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Rob Jackson and AAAS logo

Stacey H. Geiken

Rob Jackson one of two Stanford AAAS 2017 fellows

ClockNovember 20, 2017

Stanford professors at the School of Medicine and the School of Earth, Energy & Environmental Sciences (Stanford Earth) have been elected fellows of the American Association for the Advancement of Science.

They are among 396 new AAAS fellows chosen this year by their peers for scientifically or socially distinguished efforts to advance science or its applications.

Rob Jackson, a professor of Earth system science and the Michelle and Kevin Douglas Provostial Professor, was selected for substantial contributions to our understanding of plant ecosystem biology, greenhouse gas effects and environmental sustainability.

Jackson’s research explores the many ways people affect the Earth, including through climate change, energy extraction and threats to water resources. Some of his current lab projects explore droughts and forest mortality, the global carbon dioxide and methane budgets, and how soils and soil fertility influence plants. Jackson and colleagues published the first studies of fracking and drinking water quality, and mapped thousands of natural gas leaks across cities such as Boston, New York City and Washington, D.C.

As an author and photographer, Jackson has published a trade book about the environment, two books of children’s poems, and poems in literary journals that include Southwest Review, Cortland Reviewand Cold Mountain Review. His recent op-ed about climate change in Scientific American highlighted the economic, health and national security benefits of clean energy. Jackson’s photographs have appeared in many media outlets, including the New York Times, Washington Post, USA Today, U.S. News and World Report, Science, Nature and National Geographic News.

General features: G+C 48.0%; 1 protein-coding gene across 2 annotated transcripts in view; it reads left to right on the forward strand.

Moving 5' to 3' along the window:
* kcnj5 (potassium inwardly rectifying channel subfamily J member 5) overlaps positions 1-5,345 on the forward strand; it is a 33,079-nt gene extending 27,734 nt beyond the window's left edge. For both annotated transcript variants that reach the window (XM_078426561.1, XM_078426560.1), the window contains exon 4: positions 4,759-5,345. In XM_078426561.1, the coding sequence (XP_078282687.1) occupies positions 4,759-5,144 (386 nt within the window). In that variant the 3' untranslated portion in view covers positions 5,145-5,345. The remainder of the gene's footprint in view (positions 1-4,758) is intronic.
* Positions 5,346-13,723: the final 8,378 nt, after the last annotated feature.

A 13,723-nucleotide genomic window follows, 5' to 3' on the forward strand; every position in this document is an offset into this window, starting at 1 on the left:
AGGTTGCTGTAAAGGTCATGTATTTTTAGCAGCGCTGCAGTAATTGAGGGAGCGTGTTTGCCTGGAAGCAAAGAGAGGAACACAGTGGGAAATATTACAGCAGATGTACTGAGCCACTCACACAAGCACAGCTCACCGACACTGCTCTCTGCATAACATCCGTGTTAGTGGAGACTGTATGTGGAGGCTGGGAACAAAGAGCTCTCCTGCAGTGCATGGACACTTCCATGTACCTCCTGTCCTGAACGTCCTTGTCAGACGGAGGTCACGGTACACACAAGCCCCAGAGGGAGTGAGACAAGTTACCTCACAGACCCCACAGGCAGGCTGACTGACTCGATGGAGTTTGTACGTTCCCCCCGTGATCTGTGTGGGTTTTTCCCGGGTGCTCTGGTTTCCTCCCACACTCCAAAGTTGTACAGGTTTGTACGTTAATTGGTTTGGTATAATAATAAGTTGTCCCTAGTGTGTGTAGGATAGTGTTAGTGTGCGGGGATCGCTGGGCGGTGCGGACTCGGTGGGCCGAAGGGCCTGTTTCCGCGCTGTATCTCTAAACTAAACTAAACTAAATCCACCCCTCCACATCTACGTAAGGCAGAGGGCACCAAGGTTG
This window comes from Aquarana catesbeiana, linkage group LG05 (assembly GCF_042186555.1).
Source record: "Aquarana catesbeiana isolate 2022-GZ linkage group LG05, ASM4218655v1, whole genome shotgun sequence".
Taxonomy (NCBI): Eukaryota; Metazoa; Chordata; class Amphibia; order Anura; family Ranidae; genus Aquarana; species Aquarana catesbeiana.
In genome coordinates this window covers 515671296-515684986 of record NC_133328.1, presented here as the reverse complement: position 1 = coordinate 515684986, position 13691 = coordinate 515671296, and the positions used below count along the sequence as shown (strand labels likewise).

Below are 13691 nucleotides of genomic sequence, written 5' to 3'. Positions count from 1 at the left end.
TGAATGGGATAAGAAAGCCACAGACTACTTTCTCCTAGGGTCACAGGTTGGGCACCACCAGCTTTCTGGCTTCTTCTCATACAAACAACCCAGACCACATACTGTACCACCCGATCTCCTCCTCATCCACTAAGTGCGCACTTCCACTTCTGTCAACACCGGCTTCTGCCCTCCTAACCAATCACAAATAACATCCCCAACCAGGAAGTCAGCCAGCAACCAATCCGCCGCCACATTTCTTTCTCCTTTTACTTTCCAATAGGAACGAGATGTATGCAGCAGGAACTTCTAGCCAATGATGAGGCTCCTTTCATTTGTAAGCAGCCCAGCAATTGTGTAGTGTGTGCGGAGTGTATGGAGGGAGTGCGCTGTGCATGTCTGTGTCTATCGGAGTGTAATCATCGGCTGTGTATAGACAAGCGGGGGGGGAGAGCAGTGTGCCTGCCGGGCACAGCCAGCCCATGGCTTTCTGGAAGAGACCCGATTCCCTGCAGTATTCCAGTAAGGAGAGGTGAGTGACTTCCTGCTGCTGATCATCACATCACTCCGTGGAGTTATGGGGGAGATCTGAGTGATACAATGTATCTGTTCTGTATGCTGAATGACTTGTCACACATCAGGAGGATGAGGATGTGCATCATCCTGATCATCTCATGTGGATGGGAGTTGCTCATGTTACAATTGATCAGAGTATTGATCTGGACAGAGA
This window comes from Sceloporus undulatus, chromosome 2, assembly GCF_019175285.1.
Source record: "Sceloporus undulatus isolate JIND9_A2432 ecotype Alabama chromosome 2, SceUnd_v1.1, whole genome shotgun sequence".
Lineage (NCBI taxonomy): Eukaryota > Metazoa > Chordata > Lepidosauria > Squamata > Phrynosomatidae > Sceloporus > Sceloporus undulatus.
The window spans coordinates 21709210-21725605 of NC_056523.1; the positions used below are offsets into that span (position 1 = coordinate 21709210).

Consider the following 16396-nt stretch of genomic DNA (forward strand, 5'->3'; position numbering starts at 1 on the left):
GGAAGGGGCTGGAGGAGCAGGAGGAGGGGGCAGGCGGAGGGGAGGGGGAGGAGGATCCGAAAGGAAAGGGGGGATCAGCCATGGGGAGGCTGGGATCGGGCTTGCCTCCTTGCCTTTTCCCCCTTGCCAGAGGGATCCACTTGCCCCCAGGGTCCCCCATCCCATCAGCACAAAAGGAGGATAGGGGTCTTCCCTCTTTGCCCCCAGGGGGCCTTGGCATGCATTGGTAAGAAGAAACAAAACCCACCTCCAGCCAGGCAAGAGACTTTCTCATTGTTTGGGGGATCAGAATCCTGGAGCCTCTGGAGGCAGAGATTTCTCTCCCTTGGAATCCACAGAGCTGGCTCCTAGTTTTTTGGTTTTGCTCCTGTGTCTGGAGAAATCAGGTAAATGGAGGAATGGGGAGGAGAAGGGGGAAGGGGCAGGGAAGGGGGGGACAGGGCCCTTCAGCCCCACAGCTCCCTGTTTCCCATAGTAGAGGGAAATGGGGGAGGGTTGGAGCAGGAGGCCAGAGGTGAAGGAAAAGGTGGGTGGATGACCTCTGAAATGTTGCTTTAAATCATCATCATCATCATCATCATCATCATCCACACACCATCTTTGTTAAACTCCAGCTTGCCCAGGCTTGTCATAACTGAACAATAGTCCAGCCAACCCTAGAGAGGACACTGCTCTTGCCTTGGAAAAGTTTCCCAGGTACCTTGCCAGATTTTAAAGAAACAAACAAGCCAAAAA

David K. Stevenson, the Harold K. Faber Professor of Pediatrics, was selected for distinguished contributions to the field of neonatology and pediatrics, particularly for his seminal studies on neonatal jaundice, bilirubin production and heme oxygen biology.

Stevenson, a neonatologist, has worked in neonatal jaundice and the prevention of preterm birth. Babies with jaundice have high levels of the pigment bilirubin, which can cause irreversible brain damage. Stevenson has explored noninvasive ways of monitoring and lowering bilirubin levels. These include manipulating the biological pathway for producing bilirubin and also exploring less harmful ways of exposing babies to sunlight, which can break down bilirubin. He has also studied the causes for pre-term labor in an effort to prevent premature births.

As an advocate for health, Stevenson has received a number of awards and honors, and has been a member of the Institute of Medicine since 2012. He directs the Johnson Center for Pregnancy and Newborn Services at Lucile Packard Children’s Hospital Stanford, is the principal investigator for the March of Dimes Prematurity Research Center at Stanford and was recently appointed the School of Medicine’s first senior associate dean for maternal and child health.

Jackson is also a senior fellow at the Stanford Woods Institute for the Environment and the Precourt Institute for Energy; he also chairs the Global Carbon Project. Stevenson is also a member of Stanford Bio-X, the Child Health Research Institute and the Stanford Woods Institute for the Environment.

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